According to the World Health Organization, influenza is categorized as a viral infection that affects your nose, throat, bronchi and lungs. This virus can be transmitted easily from person to person and is treatable within one to two weeks.
Influenza pandemics are unpredictable and can spread rapidly without warning. This can lead to the infection affecting large parts of the population, causing panic worldwide.
The latest influenza pandemic you might remember was in 2009, known as pH1N1, which closely resembled the swine flu. According to WHO, from April 2009-April 2010, more than 214 countries contained H1NI and reported 17,919 deaths.
Even though influenza pandemics rarely happen, how do you differentiate a pandemic and epidemic?
A pandemic reaches worldwide populations, whereas an epidemic is specific to one area. This could be a city, state or country. An example of an epidemic would be seasonal outbreaks of the flu. A pandemic is also caused by a new strain of a virus or a subtype that you have little or no immunity against. This is why it is so easy to spread worldwide and cannot be contained in a specific area.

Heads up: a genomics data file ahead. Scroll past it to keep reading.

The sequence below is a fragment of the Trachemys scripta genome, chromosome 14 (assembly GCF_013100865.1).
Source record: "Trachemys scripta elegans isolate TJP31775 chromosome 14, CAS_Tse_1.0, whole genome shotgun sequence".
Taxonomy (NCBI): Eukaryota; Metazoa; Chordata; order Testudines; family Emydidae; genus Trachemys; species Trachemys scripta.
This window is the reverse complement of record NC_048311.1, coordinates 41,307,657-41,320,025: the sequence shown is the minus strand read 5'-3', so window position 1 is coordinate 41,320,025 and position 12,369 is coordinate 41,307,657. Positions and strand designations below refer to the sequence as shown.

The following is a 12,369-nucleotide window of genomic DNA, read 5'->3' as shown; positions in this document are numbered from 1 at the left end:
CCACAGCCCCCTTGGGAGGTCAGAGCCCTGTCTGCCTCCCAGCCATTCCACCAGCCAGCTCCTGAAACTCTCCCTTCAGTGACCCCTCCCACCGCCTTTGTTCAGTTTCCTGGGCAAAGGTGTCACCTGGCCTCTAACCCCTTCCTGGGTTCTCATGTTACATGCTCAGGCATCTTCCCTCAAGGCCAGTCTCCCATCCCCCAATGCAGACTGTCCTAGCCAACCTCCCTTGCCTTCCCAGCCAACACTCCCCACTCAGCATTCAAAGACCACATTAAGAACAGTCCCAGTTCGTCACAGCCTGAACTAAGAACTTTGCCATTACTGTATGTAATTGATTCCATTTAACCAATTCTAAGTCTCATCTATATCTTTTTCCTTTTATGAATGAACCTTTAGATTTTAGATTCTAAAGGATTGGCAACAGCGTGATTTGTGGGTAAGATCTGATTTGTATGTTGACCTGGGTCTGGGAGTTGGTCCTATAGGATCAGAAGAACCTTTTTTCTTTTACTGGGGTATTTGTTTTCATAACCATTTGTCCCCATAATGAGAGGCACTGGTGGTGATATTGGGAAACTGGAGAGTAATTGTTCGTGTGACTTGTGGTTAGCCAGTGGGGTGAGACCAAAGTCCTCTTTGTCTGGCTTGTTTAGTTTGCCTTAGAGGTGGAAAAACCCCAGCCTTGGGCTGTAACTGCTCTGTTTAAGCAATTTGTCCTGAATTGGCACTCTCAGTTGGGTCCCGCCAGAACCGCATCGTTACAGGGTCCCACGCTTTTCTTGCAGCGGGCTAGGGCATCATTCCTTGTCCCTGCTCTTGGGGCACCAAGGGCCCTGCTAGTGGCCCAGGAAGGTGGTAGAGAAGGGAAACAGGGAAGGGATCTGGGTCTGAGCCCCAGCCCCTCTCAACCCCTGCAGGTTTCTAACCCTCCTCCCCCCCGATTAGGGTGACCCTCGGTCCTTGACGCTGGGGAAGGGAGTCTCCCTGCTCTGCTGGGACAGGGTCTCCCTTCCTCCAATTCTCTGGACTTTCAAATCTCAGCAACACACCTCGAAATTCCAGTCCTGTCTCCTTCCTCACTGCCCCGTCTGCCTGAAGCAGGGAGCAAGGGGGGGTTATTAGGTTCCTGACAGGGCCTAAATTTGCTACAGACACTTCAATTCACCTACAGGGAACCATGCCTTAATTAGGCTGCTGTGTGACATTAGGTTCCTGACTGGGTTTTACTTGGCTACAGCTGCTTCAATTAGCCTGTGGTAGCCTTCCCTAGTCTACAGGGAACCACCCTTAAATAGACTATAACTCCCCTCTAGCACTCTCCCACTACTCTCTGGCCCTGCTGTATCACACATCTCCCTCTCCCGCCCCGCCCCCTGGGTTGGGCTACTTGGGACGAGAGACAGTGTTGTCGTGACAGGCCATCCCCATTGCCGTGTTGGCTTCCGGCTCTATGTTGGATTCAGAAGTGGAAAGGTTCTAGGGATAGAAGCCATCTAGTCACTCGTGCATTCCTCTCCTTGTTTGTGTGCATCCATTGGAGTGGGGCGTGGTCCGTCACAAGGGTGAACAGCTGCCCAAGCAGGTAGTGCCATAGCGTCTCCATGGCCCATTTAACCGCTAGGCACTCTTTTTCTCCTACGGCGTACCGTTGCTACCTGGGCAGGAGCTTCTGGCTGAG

How do you plan for a pandemic?
Jon S. Abramson, MD, joins Melanie Cole, MS, to discuss influenza pandemic, how to plan for influenza pandemic and who is most affected from these pandemics.